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Home / Articles / News / Local News /  Booking Baby
ALICIALAMONDA
Alicia Gonzales-Lamonda has experienced pregnancy complications, but she says she hasn’t received the care she needs in jail.

Booking Baby

County jail books pregnant woman despite health concerns

March 21, 2012, 12:00 am

A little over a year ago, Alicia Gonzales-Lamonda was arrested for shoplifting and other charges. She entered a guilty plea and was sentenced to a year on electronic monitoring. As it turns out, that may have been the least of her worries.


On Feb. 20 of this year, Gonzales-Lamonda, 34, allegedly violated the conditions of her sentence. At the time, she was a little over three months pregnant, under the influence of opiates and experiencing signs of pregnancy complications, including spotting. That night, police picked her up and took her to Santa Fe County Adult Detention Facility.


Following protocol for the detention facility, staff refused to book Gonzales-Lamonda, even though Christus St. Vincent Regional Medical Center had cleared her for incarceration. SFCADF doesn’t always agree with the hospital’s clearances, and Santa Fe County faced potential liability if Gonzales-Lamonda or her baby were hurt. 


But Gonzales-Lamonda was booked anyway, at 9:02 pm, according to the detention facility’s website. According to Annabelle Romero, who at the time served as SFCADF’s director, Santa Fe County Public Safety Director Pablo Sedillo ordered staff to book Gonzales-Lamonda. When Romero found out what had happened, she had Gonzales-Lamonda transported immediately to University of New Mexico Hospital in Albuquerque—the closest facility with the ability to handle such a delicate health situation. 


Susan Cave, a psychiatrist who works with three state district court systems, tells SFR that Romero discussed the case at a meeting the following day. The day after that, Romero was fired.


Gonzales-Lamonda spoke to SFR on March 13 from SFCADF, where she was taken after being stabilized at UNM Hospital. She says that, when she was discharged, hospital staff told her to return if she had any significant spotting or other complications. Gonzales-Lamonda says that, even though she subsequently began bleeding heavily and feared she was having a miscarriage, SFCADF staffers have not followed UNM’s directive. 


“I could lose my baby in here, and nobody’s gonna care,” Gonzales-Lamonda says.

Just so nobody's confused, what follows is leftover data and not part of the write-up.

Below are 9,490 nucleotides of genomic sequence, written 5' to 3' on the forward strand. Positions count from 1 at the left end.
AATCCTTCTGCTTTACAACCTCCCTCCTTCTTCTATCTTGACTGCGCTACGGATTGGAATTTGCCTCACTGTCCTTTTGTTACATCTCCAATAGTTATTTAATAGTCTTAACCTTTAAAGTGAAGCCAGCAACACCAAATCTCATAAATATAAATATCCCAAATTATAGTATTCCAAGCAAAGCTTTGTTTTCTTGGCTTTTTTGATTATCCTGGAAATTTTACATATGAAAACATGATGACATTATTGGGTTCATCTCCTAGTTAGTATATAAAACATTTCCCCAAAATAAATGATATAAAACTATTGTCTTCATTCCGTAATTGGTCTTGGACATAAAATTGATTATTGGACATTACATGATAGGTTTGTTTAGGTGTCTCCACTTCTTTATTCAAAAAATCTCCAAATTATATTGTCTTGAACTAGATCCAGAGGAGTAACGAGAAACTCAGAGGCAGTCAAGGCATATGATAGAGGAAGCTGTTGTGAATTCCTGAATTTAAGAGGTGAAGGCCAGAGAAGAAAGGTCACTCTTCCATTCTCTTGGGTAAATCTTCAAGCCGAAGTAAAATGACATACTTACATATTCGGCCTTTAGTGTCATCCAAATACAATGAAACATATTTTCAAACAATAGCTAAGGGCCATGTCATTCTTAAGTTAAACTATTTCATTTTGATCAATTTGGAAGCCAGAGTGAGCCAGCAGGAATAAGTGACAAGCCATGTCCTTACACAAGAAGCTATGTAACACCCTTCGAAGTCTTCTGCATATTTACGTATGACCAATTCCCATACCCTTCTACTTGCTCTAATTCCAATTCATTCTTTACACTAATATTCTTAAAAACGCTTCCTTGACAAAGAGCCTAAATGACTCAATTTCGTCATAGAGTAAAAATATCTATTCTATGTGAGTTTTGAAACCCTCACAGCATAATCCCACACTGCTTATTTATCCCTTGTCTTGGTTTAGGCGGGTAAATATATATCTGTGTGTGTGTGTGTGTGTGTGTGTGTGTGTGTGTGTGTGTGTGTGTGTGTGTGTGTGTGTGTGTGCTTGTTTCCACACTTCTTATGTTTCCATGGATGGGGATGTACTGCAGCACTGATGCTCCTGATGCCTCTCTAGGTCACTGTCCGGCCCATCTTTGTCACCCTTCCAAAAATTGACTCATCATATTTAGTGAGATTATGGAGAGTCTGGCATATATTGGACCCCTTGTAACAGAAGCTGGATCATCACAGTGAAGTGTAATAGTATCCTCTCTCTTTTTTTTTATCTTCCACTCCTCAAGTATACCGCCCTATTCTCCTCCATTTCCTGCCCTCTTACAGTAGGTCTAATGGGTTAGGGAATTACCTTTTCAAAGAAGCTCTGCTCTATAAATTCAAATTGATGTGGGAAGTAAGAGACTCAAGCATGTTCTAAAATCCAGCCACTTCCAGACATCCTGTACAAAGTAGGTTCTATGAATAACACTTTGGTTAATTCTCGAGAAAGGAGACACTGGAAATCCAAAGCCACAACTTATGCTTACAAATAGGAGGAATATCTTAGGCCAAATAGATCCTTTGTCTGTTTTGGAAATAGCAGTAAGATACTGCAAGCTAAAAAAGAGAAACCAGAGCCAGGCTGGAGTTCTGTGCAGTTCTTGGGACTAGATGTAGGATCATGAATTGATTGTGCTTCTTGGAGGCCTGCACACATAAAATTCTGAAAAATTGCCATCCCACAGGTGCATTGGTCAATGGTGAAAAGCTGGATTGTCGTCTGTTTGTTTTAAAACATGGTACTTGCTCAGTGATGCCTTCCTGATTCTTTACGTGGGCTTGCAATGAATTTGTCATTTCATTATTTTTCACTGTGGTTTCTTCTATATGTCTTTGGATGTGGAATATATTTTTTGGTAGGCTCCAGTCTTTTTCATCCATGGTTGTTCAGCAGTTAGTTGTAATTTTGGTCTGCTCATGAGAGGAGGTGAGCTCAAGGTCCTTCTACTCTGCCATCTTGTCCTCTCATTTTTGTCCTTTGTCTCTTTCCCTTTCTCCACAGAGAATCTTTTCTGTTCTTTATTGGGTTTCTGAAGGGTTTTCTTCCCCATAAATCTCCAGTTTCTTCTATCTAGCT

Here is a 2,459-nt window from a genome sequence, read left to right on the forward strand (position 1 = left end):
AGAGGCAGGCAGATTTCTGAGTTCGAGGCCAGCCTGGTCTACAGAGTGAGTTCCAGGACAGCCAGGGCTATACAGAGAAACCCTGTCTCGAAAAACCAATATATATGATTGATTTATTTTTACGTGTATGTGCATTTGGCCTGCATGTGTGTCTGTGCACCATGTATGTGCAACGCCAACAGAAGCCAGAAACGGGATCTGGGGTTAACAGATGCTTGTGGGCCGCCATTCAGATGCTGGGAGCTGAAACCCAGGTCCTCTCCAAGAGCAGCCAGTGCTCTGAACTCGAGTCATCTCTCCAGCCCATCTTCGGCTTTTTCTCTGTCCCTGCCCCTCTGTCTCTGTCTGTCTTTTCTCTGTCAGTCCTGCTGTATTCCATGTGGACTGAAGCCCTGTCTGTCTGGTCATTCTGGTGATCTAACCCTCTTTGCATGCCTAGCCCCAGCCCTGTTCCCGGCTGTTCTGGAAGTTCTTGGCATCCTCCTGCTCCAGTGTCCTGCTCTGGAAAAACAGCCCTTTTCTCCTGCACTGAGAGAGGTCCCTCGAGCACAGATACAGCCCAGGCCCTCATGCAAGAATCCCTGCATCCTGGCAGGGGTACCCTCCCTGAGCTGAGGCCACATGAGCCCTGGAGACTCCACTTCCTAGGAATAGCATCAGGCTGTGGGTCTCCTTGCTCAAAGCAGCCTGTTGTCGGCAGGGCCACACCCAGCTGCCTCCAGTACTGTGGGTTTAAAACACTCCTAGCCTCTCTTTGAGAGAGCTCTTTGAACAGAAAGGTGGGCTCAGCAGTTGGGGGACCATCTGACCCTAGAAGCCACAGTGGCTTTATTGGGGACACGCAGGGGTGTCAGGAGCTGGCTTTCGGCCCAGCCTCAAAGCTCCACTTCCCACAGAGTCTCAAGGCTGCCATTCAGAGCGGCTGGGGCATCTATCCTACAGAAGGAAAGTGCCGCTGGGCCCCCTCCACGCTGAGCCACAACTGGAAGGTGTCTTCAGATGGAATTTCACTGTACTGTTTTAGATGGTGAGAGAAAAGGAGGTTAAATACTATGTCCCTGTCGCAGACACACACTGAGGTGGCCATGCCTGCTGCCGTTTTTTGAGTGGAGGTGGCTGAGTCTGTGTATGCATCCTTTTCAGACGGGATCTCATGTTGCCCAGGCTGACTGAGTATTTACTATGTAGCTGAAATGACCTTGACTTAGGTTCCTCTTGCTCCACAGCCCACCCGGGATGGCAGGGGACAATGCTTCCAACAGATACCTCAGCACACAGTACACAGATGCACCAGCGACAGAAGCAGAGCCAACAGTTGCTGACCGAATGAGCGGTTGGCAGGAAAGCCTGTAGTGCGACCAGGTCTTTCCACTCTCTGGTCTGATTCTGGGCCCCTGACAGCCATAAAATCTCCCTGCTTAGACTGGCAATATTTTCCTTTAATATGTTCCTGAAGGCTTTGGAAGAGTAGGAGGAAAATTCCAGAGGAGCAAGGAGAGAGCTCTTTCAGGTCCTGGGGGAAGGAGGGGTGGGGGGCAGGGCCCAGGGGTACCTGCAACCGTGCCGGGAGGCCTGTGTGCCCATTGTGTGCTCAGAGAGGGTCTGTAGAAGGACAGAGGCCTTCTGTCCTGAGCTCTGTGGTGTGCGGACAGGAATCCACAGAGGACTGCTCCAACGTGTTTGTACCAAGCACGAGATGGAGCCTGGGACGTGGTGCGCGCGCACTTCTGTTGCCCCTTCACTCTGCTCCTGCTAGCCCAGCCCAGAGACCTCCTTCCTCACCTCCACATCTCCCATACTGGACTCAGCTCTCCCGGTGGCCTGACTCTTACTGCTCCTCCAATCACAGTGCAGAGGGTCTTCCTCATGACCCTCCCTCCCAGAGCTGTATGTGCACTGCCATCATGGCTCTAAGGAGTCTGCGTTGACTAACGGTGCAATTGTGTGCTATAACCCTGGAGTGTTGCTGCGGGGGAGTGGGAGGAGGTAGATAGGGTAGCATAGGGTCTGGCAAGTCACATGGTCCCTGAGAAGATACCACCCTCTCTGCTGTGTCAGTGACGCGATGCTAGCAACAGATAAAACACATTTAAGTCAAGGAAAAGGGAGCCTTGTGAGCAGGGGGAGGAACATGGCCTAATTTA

Neither Sedillo, County Manager Katherine Miller nor Christus St. Vincent spokesman Arturo Delgado returned SFR’s calls seeking comment, but experts familiar with corrections system health care issues say Gonzales-Lamonda’s case raises several concerns.


Barbara McGuire, an internal medicine specialist who was the statewide medical director for Addus, a private company that held a contract to provide care at some state corrections facilities from 2002-2004, says Gonzales-Lamonda’s concerns are valid. Pregnant women withdrawing from opiates are as much as six times more likely to miscarry. Even without drug withdrawal, a pregnant woman with symptoms of complications should be transported to a facility with the capability to evaluate and treat her, McGuire says.


Steve Spencer, who was the medical director of the New Mexico Department of Corrections for eight years and is now a Santa Fe-based consultant on jail and health care, says it’s a “standard of correctional healthcare” that a person in Gonzales-Lamonda’s situation should be evaluated at a medical facility capable of addressing the issue. He refers SFR to official jail health services standards created by the National Commission on Correctional Health Care, which state that “severe withdrawal symptoms must never be managed outside of a hospital” and that “pregnant inmates receive…specialized obstetrical services when indicated.”


If Gonzales-Lamonda’s statements are true, Santa Fe County could end up in legal hot water, McGuire says. 


“If the medical record at the university demonstrates that she was told [to return if she suffered any additional symptoms], and they are not following physicians’ orders, [then] that is a violation of federal statute…” McGuire says. “I’ve testified in a number of cases like this in other states, and failure to comply with standard of care is a losing proposition.”


To some, Gonzales-Lamonda’s predicament signals a return to conditions at the jail before Romero took over in 2005. Romero helped oversee the facility’s compliance with a US Department of Justice order requiring that SFCADF meet basic standards in the wake of a slew of class action lawsuits during its period of private management. Michael Gzaskow, who was the facility’s medical director until December 2010, says Romero did so well that the DOJ joked about wanting to send her to other troubled jails to straighten them out. 


“I thought she was excellent, and I was very surprised and shocked when the county did what they did,” Gzaskow says.


Spencer also lauds Romero’s administration of the facility.


“The health care in the jail—and the jail itself—was running more smoothly than it had been in a long time,” Spencer says. “Since Annabelle was in charge of county corrections, it improved enormously.”


But Romero is gone now, and Gonzales-Lamonda is out of options. Because her charge involves escape from a community corrections program, she is being held without bond. 


“It is expensive when you have a corrections officer accompany somebody to the emergency room,” McGuire says. “But it’s a lot safer for the patient and a whole lot less expensive than a possible lawsuit.”

 

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